It seems to me that we have a very large problem with lawn care. Absurd amounts of water keeping golf courses green in Arizona (Sierra), or use of fertilizers in cities where the run off pollutes the water (Biello). But what about the everyday maintenance machine, that we have mechanized, which contribute to the consumption of petroleum products, and produce CO2? Maybe I am a little extra sensitive to the use of gasoline powered tools to do yard work right now because I have just been woken up from one of my few opportunities at a nap by a man walking around with a reverse vacuum cleaner strapped to his back doing the same work a broom does, and from what I can tell with about the same efficiency. The push lawn mower is not fairing much better since it only travels as fast and the man is walking, which seems like would not be affected if the man was pushing a mechanical mower. The only difference it seems is that the latter two would not be producing any CO2, or noise! According to “Gas Mowers Belch Pollution” the EPA reported that mowers are responsible for 5% of the nation’s air pollution, and Americans burned 800 million gallons of gasoline each year keeping their yards trimmed.
Mechanical mowers (known as reel mowers) are simple (by comparison), lightweight, and comparable in price (“Push”) and have a 0 carbon footprint (“Push”), although I am sure they are not counting the energy required to build the mower. However, with the much simpler construction, I would guess that even this is lower than conventional mowers. Some even have rechargeable to batteries to aid when the grass is a little too long (People).
It is also reported in both “Gas Mowers Belch Pollution”, and “Cleaner Air: Gas Mower Pollution Facts” that gas powered mowers have a second serious problem. Apparently mowers are a little clumsy with their fuel, where the two articles cite the EPA as stating “17 million gallons of fuel… are spilled each year refueling lawn equipment” (People). 17 million gallons is “more fuel than all the oil leaked by the Exxon Valdez off the coast of Alaska in 1989” (Snider).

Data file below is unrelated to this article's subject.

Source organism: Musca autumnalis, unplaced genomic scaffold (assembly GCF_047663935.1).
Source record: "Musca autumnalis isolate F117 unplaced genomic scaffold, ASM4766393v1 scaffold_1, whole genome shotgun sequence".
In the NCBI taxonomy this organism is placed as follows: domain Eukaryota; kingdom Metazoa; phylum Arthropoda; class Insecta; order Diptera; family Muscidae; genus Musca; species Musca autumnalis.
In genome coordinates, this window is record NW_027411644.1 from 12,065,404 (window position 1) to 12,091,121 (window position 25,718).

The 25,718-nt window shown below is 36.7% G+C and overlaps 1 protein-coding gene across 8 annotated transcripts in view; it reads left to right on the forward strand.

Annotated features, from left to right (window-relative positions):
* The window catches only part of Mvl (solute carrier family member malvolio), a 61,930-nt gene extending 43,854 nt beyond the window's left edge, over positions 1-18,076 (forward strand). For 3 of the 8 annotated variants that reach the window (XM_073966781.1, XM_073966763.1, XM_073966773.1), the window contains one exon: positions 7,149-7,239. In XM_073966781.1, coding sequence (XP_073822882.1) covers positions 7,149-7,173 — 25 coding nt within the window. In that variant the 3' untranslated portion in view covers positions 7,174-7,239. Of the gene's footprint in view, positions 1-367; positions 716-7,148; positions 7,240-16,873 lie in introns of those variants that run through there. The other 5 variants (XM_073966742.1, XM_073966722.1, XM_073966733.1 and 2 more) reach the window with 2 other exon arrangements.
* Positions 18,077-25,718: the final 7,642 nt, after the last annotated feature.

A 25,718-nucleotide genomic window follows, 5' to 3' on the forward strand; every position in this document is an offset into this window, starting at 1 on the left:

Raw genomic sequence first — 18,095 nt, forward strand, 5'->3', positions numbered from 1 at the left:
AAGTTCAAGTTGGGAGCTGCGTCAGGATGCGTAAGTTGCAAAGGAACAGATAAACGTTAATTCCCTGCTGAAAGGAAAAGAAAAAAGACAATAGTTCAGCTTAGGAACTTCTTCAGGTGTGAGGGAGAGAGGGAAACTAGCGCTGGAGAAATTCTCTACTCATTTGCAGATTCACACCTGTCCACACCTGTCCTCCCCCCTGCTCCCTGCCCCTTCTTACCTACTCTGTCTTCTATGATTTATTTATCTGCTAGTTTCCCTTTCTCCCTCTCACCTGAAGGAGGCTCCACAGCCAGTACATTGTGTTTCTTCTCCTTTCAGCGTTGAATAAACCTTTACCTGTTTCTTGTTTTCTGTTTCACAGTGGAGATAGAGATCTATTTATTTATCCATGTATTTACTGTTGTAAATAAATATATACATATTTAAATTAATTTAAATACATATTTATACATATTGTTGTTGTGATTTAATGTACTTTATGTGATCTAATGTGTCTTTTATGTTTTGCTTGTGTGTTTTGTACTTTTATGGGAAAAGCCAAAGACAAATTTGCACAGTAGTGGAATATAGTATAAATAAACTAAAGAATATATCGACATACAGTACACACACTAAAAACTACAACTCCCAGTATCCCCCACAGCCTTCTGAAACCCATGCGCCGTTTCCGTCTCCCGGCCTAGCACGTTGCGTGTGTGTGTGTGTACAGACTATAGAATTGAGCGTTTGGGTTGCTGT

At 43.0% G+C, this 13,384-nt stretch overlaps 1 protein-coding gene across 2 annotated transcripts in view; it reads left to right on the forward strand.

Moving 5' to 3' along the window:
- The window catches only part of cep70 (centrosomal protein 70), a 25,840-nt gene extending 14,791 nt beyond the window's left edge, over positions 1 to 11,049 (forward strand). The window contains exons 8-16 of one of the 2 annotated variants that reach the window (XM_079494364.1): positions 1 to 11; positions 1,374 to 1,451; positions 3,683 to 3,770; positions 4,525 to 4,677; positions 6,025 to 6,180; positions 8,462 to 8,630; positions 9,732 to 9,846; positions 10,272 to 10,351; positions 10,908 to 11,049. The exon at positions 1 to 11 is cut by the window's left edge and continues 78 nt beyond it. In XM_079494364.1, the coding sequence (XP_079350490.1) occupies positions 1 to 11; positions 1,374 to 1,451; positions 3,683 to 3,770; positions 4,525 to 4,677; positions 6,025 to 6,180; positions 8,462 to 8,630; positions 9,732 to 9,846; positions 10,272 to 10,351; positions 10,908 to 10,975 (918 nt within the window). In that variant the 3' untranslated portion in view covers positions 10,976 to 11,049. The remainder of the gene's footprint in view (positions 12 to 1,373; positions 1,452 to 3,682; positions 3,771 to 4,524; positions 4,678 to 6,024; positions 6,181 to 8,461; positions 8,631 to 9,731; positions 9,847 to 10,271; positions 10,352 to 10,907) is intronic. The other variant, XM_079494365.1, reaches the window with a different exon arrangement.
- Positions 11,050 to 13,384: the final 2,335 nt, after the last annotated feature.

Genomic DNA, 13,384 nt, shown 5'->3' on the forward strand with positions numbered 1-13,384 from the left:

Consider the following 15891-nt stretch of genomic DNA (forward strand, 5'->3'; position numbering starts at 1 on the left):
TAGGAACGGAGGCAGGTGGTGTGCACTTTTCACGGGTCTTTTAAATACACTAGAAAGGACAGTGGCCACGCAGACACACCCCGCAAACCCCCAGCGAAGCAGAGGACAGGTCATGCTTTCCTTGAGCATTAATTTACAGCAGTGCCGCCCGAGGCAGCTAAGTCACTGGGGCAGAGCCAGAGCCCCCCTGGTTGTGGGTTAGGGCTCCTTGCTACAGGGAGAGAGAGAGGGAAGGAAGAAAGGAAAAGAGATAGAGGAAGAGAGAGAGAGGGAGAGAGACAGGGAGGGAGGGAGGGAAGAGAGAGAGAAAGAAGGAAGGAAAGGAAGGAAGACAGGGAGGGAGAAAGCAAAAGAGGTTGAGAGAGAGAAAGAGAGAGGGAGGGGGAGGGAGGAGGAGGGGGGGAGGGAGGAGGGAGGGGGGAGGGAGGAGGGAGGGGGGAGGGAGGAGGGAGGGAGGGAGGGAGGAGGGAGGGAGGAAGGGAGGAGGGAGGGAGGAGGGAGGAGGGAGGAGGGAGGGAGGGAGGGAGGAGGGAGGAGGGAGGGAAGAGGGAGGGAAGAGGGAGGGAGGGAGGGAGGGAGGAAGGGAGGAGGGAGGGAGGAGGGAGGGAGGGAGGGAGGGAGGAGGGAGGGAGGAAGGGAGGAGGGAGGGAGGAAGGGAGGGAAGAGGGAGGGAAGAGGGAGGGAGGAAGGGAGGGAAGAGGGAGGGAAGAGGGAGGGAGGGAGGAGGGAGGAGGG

There are not any reported city crews that are using electric lawn equipment yet, mainly because the electric equipment is not yet powerful enough to handle that much work, however there are companies emerging that use electric equipment (Snider). Clean Air Lawn Care, in Boulder Colorado, is such a company, charging their equipment overnight or on the solar panels that company truck’s support (Snider).
This seems like it could be a relatively easy transition which would make a significant difference, in cities especially. The technology is already available, in the form of reel mowers, and only requires the public to stop being lazy. Not to mention, if there were more companies like Clean Air Lawn Care, then I might have been able to squeak my nap in between classes and work. I know it would make me happier, and better rested.
Biello, David. “Fertilizer Runoff Overwhelms Stream and Rivers – Creating Vast ‘Dead Zones’”. Scientific America. Accessed 6 May 2009. http://www.scientificamerican.com/article.cfm?id=fertilizer-runof-overwhelms- streams
People Powered Machines. “Cleaner Air: Gas Mower Pollution Facts”. Accessed 6 May 2009. http://www.peoplepoweredmachines.com/faq-environment.htm
“Push Reel Mowers”. Clean Air Gardening. Accessed 6 May 2009. http://www.cleanairgardening.com/reelmowers.html
Sierra, Christian. “Par for the Course”. Tuscon Weekly. Accessed 6 May 2009 http://www.tucsonweekly.com/tucson/Currents/Content?oid=44981
Snider, Laura. “Gas Lawn Mowers Belch Pollution”. Scripps Interactive Newspaper Group. Accessed 6 May 2009. http://www.dailycamera.com/news/2007/jul/27/gas-lawn-mowers-belch-pollution/